Nearby, Canada featured a rousing rendition of the stirring anthem ‘O, Canada, this is my Home!’ in her multi-screen audio-visual projection, with the State of British Columbia also piping in, with her ‘Adventures, British Columbia’ ‘interactive’ action-packed sports movie, the U.S.S.R. (the last representation at a World Exposition) highlighted the Australian map and Bible in ‘micro-miniature’ format less than millimetres wide, as well as hologram renditions of famous art works from the Hermitage, the Univations Pavilion (a consortium of Queensland Universities) featured the latest in research on the Great Barrier Reef and scramjet technology, the U.N.’s colourful ‘children of the world’ Ken Done-inspired façade presented a preface to it’s humourous movie on an alien’s perspective on Anno Domini 2020 Earth, with a gift shop with proceeds to U.N.I.C.E.F., the State Government participants of Australia – Victoria, New South Wales, and Western Australia presented vignettes of life in the future – and past – with Victoria’s seven-room presentation on the future of leisure and technology; a 1788-port reproduction of the First Fleet H.M.S. Sirius which doubled as a movie setting in the New South Wales Pavilion; a $AUD 250,000 gold bar that could be lifted but not taken with you as well as an electronic weight machine that calculated your weight in gold in the Western Australia Pavilion, and, at the popular TVO Pavilion – the official Expo TV broadcaster – one could view behind a glass partition the making of and presenting of not only the daily 6.00p.m. News Bulletins but also the other Morning and other programs broadcast throughout Queensland and Australia directly from the Expo site. Around the corner was also the popular Suncorp Sensus Play Area – a state-of-the-art interactive outdoor science maze for kids – (and adults!) – where Universal Studios brought to the Expo site the popular artificial intelligence car ‘KITT’ from the popular TV series ‘Knight Rider’, (one could line up to sit in the driver’s seat and converse with KITT on any topic!).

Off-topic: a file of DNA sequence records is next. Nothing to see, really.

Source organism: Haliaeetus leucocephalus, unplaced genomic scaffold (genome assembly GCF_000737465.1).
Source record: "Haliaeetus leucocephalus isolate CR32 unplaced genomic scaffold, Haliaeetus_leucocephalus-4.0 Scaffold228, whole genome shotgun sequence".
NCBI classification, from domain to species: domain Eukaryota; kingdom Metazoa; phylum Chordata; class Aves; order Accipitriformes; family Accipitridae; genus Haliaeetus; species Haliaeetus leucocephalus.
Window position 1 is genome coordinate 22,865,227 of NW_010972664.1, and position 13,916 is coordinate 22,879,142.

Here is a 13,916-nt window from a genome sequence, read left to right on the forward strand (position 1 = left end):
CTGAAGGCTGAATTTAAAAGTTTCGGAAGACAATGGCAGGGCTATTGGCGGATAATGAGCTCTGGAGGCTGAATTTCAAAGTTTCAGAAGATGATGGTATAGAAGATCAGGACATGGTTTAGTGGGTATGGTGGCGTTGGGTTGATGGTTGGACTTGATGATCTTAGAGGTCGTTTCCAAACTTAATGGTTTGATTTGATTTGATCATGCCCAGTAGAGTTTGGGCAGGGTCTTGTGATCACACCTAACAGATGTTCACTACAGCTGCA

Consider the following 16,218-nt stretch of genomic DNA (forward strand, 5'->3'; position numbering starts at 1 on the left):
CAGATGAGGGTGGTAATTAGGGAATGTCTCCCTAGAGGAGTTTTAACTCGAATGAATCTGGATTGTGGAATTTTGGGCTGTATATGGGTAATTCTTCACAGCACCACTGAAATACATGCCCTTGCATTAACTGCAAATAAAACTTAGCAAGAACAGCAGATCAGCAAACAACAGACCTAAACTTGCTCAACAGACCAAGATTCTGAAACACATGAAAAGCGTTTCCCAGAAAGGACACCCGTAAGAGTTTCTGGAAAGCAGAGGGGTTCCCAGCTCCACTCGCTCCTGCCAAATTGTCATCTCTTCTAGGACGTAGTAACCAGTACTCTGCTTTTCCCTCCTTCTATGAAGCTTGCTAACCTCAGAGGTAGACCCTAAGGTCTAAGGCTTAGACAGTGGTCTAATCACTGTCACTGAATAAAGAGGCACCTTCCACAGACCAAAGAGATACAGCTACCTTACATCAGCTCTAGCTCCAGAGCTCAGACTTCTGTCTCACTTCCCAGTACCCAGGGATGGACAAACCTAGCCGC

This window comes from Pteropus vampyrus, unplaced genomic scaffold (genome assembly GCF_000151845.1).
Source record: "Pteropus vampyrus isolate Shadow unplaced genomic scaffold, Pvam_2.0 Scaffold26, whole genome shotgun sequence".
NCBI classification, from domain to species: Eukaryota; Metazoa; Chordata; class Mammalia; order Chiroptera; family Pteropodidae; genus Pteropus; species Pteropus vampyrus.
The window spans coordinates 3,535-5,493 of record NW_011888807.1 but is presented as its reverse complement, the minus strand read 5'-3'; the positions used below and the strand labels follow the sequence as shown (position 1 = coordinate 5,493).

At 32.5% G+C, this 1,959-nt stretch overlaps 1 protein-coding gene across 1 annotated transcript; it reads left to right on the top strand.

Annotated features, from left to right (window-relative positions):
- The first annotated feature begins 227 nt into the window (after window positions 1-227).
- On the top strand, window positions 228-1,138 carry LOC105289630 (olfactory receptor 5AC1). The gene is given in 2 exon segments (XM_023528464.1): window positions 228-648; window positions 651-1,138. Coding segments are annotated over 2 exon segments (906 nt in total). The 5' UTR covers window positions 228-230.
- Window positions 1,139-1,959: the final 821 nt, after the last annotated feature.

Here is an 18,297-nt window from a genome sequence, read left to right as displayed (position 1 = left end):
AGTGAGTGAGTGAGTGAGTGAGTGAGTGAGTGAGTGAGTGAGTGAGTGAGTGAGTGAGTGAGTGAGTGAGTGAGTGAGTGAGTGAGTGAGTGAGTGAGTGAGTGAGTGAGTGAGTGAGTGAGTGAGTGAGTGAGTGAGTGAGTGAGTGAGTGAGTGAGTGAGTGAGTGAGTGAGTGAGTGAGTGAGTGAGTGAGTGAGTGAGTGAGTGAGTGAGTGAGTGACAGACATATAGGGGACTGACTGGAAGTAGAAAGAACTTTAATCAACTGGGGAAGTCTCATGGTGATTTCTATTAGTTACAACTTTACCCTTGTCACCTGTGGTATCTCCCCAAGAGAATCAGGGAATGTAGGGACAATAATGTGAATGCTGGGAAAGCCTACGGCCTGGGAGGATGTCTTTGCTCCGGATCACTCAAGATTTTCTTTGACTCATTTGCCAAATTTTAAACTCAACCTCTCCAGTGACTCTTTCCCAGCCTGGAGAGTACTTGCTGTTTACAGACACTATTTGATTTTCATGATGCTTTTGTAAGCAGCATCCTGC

One also mustn’t forget the ‘unofficial’ Bavarian ‘Pavilion’ – the largest restaurant on site – the tavernous 1,300 seater ‘Munich Festhaus’ – where, in traditional Bavarian architecture, light fittings, attendants in traditional Bavarian lederhosen, serving sauerkraut and sausage to the lound themes of the live Bavarian brass band – playing – undoubtedly the biggest hit of World Expo ’88 Bicentennial Brisbane – ‘the chicken dance’ – hundreds of persons at a time would stop to the music and perform the movements of this rather incessant and ever-increasing in tempo, tune.

In the next zone, in the centre of the Expo site and by the river one could view the daily pyramid-(and other) formation stunts of the BP Waterski Spectacular, with the Australian flag flying high above each – and nearby, on land, one could find the European Square & boulevard, housing France with it’s dark-blue illuminated floor featuring scale models of it’s latest alpine and beach resorts – as well as the latest leisure equipment to boot; the Federal Republic of Germany Pavilion – also, the last representation at a World Exposition – where the German car industry showed it’s best; the European Community, with it’s obligatory Europe Map and flashing lights, and Information Booth with each publication in all of the EU official languages; the U.K. – with it’s HOTOL jet scale model, Proton ride simulator, and ‘Best of British’ Musicals performance stage outside the Pavilion (with the obligatory Tudor-style British Pub and Souvenir Shop); Italy – featuring the latest in Italian design – both for home, and holiday; and Spain – proud nation of the 1992 Barcelona Olympics and 1992 Universal Exposition of Seville – featured scale models of both these sites, as well as precious originals of art work by Picasso, Dali and Miro, amongst others.